If you want to know more about what smart speakers can do in general before you pick one, skip down to the “What can smart speakers do?” section.

Updated on October 22 to add our take on the new Google Home Hub. Google Assistant is as powerful as ever here, but the smallish display, the inability to operate as a true hub for anything except Wi-Fi and Bluetooth smart home devices, and the lack of a camera—which Google is heavily pushing as a benefit, versus a missing feature—prevent it from displacing the second-generation Amazon Echo Show as our top recommendation in its category. Thanks in large measure to its $149 price tag, however, the Google Home Hub did knock the Lenovo Smart Display out of the runner-up slot.

Best all-around smart speaker

The Echo line is the most widely adopted by consumers, and it’s the one most widely supported by third-party products and services. While you could save $30 and buy the displayless Echo (2nd generation), the Echo Spot’s touchscreen is well worth the extra cash. And once you become accustomed to an Echo with a display, you’ll want them in all the places you’d otherwise put an Echo Dot (or you would if the Spot didn’t cost $80 more than the Dot).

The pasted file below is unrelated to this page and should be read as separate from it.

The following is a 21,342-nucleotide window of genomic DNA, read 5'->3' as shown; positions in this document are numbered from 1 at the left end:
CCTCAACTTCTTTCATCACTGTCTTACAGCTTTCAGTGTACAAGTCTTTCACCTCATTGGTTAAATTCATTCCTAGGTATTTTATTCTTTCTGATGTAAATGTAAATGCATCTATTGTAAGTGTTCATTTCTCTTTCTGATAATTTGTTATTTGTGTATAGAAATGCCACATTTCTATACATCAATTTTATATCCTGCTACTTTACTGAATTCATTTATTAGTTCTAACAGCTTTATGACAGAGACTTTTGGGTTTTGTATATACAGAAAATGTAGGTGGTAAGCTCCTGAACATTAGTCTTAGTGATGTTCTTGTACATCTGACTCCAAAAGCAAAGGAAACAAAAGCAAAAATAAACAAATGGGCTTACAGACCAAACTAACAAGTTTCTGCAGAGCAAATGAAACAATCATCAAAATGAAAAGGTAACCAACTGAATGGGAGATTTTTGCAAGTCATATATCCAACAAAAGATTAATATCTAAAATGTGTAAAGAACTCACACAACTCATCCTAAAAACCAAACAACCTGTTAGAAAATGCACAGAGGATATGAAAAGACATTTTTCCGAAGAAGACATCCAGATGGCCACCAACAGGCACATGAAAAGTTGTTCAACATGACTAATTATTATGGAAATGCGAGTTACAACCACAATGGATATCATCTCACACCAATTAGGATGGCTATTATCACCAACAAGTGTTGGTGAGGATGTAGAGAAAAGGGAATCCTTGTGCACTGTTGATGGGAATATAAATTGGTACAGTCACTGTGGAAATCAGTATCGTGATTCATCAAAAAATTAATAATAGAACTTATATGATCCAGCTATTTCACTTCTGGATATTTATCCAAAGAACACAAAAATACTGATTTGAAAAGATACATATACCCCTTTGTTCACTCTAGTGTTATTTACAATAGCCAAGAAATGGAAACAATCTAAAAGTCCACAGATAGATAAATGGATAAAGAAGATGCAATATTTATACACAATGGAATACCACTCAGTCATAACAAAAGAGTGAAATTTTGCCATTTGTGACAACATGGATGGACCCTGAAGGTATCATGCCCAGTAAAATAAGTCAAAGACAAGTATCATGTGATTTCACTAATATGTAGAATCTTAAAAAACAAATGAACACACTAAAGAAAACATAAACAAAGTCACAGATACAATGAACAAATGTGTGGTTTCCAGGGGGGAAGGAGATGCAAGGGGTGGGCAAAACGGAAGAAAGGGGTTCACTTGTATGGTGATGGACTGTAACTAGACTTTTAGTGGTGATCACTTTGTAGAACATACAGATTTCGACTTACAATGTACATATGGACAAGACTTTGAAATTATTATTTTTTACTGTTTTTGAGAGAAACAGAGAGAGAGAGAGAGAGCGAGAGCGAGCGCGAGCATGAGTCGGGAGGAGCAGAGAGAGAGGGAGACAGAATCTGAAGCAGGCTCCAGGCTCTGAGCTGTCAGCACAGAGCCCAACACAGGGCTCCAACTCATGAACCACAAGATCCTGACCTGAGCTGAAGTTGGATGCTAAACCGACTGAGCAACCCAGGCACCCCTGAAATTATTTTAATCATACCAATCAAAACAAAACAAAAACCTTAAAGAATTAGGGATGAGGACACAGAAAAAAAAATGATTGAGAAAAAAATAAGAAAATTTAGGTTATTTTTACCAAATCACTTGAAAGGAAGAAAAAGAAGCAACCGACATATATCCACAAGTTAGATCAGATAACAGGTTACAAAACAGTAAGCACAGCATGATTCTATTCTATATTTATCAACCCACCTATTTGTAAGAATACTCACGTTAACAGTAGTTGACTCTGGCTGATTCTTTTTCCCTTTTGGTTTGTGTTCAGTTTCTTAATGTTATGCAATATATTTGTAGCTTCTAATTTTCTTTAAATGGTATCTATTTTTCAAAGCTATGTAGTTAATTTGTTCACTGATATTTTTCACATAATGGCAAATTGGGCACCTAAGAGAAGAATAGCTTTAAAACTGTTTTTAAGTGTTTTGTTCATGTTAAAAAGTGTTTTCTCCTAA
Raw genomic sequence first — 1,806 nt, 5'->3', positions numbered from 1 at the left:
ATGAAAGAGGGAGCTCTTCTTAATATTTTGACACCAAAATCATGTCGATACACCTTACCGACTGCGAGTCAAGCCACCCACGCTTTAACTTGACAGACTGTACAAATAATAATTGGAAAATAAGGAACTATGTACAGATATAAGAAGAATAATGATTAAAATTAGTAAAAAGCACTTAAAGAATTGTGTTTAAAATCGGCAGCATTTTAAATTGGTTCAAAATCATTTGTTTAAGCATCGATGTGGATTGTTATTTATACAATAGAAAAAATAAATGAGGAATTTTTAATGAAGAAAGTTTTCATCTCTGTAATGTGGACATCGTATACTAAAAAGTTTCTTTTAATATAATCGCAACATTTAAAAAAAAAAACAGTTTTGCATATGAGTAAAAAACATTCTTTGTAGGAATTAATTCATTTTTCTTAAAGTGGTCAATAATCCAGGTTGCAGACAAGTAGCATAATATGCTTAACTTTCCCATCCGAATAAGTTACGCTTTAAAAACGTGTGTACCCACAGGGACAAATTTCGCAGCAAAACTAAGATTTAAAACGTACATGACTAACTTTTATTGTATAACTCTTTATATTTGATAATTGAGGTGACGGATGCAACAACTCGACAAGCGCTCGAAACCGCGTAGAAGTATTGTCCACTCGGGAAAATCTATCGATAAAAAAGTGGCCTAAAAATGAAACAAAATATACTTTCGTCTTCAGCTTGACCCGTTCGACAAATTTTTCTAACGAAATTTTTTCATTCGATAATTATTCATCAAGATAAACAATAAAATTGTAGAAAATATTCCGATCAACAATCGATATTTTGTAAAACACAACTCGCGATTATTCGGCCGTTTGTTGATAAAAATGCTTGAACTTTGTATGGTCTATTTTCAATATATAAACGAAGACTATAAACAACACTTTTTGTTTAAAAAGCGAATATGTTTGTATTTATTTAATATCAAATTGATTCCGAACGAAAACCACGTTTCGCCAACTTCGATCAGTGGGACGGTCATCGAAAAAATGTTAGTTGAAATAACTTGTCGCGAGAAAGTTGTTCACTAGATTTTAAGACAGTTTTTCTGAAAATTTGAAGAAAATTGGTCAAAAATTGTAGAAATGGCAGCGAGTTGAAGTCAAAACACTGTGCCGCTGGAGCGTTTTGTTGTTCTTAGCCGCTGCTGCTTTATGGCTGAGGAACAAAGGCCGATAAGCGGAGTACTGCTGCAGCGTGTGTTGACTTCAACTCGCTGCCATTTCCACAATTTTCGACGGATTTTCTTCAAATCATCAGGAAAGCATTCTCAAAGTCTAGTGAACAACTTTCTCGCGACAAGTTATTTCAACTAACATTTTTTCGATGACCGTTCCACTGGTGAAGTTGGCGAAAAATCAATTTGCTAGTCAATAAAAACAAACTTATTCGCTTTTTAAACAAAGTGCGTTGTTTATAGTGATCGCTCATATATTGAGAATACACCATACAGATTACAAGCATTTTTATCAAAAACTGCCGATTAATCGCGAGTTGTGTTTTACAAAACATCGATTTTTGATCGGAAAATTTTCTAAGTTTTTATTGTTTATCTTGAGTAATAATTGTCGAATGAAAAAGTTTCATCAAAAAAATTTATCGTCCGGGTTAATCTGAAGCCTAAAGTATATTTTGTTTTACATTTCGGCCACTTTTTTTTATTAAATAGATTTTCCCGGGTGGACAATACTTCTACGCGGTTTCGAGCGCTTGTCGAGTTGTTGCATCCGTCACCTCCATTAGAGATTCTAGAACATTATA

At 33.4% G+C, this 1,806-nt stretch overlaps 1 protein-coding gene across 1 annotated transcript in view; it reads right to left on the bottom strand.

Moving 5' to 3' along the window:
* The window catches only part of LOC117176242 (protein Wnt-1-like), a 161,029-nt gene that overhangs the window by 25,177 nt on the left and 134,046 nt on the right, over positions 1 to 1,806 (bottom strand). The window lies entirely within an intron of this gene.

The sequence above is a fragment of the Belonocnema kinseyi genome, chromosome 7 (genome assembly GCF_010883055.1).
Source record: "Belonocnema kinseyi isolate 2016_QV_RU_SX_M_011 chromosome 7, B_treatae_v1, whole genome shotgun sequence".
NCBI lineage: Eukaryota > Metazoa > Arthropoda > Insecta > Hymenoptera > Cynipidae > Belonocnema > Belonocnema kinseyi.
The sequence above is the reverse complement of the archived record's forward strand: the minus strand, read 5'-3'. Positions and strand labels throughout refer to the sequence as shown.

Runner-up 

After getting off to a slow start, Google is now giving Amazon a run for its money. The original Google Home sounds great, and it’s far better when it comes to asking for general information. Google is aggressively adding support for third-party products and services should achieve parity soon. Google Home is also a good choice for people who are deep into the Chromecast ecosystem and who subscribe to Google’s streaming services: YouTube and YouTube Music.

Best smart speaker for music

It’s no contest on this score, Google Home Max is the best-sounding smart speaker we’ve heard, although Apple’s HomePod comes close. Four Class D amplifiers drive two 4.5-inch aluminum cone, high-excursion woofers with dual voice coils. Two more amps are dedicated to a pair of 0.7-inch polyester dome tweeters. The amps have integrated DACs capable of supporting up to 24-bit/192kHz bit streams, although Google says it’s only tested sampling rates up to 48kHz. This speaker will fill even larger rooms with sound, but if you find that one just isn’t enough, you can pair two for stereo.

Runner-up